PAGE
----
Controversial media ownership bill approved by Poland MPs
Members of Poland’s lower house of parliament voted in favour of a Broadcasting Act amendment that tightens rules on foreign ownership of media, raising concerns about press freedom.
The media law, which passed on Wednesday, would make it illegal for companies from outside the European Economic Area to own a controlling stake in Polish media companies.
This would necessitate the sale of Discovery’s majority stake in TVN, one of Poland’s largest private TV networks, whose news channel TVN24 is frequently critical of the government.
According to the ruling Law and Justice (PiS) party, the law is necessary to prevent hostile foreign powers from seizing control of powerful broadcasters and is consistent with rules in other European countries.
But critics say it opens a path for a state-controlled company to take control of TVN, following a takeover of the regional newspaper group Polska Press by state energy giant PKN Orlen.
TVN urged the Senate and the president to vote against the bill, calling it an “unprecedented attack on freedom of expression and media independence.”
The Senate is nearly evenly divided, with the opposition holding a narrow majority. Andrzej Duda, the country’s president, is a member of the ruling PiS political party. The vote came during a stormy session of parliament that at one point was interrupted when MPs approved an opposition motion to suspend proceedings to delay the media law vote.
In the end, the session resumed and the media law passed by 228 votes in favour and 216 against in the 460-seat lower house of parliament.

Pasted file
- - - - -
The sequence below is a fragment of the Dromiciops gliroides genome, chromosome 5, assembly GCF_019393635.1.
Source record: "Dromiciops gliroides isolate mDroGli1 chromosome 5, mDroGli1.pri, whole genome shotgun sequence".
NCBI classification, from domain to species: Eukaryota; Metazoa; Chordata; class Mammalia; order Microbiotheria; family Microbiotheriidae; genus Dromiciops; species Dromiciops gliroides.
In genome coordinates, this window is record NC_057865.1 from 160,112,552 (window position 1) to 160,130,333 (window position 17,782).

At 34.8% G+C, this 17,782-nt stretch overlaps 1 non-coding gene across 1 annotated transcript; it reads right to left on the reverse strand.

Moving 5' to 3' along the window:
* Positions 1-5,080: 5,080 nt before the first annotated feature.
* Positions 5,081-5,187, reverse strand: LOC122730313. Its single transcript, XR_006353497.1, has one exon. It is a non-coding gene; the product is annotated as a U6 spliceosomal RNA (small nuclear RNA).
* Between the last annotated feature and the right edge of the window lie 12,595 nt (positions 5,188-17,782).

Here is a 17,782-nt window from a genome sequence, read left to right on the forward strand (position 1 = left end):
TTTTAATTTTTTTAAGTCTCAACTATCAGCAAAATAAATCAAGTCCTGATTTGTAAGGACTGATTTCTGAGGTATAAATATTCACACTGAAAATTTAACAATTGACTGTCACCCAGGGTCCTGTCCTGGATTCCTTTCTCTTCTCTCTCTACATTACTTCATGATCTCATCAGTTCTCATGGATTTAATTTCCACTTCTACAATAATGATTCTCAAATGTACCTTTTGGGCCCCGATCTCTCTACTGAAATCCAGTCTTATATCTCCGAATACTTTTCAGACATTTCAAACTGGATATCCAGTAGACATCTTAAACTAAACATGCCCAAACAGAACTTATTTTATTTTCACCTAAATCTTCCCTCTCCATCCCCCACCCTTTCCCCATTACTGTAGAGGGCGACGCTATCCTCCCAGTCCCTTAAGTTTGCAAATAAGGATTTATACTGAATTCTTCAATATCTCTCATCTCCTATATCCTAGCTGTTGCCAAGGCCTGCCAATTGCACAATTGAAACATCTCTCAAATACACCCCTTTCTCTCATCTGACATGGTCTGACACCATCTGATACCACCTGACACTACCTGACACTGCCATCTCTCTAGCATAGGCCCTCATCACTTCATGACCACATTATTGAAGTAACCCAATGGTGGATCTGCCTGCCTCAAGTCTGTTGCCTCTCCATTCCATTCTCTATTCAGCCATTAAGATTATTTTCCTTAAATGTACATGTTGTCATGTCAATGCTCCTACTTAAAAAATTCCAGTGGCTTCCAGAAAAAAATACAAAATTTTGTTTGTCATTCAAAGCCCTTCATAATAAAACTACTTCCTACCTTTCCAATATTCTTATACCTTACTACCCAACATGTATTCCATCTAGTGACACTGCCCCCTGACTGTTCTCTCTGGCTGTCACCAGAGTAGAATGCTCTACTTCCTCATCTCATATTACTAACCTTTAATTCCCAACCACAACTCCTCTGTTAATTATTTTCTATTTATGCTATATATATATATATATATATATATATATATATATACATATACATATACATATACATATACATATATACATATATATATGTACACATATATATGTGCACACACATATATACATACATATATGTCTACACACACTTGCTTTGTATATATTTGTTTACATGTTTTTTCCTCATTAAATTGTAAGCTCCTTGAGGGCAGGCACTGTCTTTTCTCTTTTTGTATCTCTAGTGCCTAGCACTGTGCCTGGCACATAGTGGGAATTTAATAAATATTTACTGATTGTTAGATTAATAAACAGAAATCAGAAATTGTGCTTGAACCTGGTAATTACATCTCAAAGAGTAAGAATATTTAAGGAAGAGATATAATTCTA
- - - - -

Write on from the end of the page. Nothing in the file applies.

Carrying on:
Disturbance In US
On Tuesday, thousands of people came to the streets of Poland to protest against the draft law. Due to the disturbances in the United States caused by the draft legislation, Secretary of State Antony Blinken said, warning that it “threatens media freedom and could undermine Poland’s strong investment climate”.
Earlier in the parliamentary session, the government was defeated in four key votes, a day after a junior partner quit the PiS-led governing coalition.
MPs voted 229 to 227 in one vote to suspend the session in order to postpone a vote on the media law. Despite howls of outrage from the opposition, speaker Elzbieta Witek, a PiS member, ordered another vote, which the government won by 230 to 225 to resume proceedings.
Fraudsters! Fraudsters! “The MPs chanted, accusing the government of buying support to win the vote.
“The parliamentary majority, glued together with the mud of corruption and blackmail, is crumbling before our eyes,” tweeted former European Union chief Donald Tusk, who leads the opposition Civic Platform.
“It may go on for a while but it is no longer able to govern.”
The lost votes do not necessarily mean that the government will fall, as a formal vote of no confidence would be required – and PiS could potentially continue as a minority government.
However, commentators have suggested that a minority government would be difficult to sustain in the long run because it would have to rely on the far-right Confederation party, which is highly critical of the government.
The next elections are scheduled for 2023. The United Rights coalition, which is dominated by the PiS, has governed Poland since 2015.
It has been accused by the EU of rolling back democratic freedoms, but is still popular among many Poles, mainly for its social welfare reforms.
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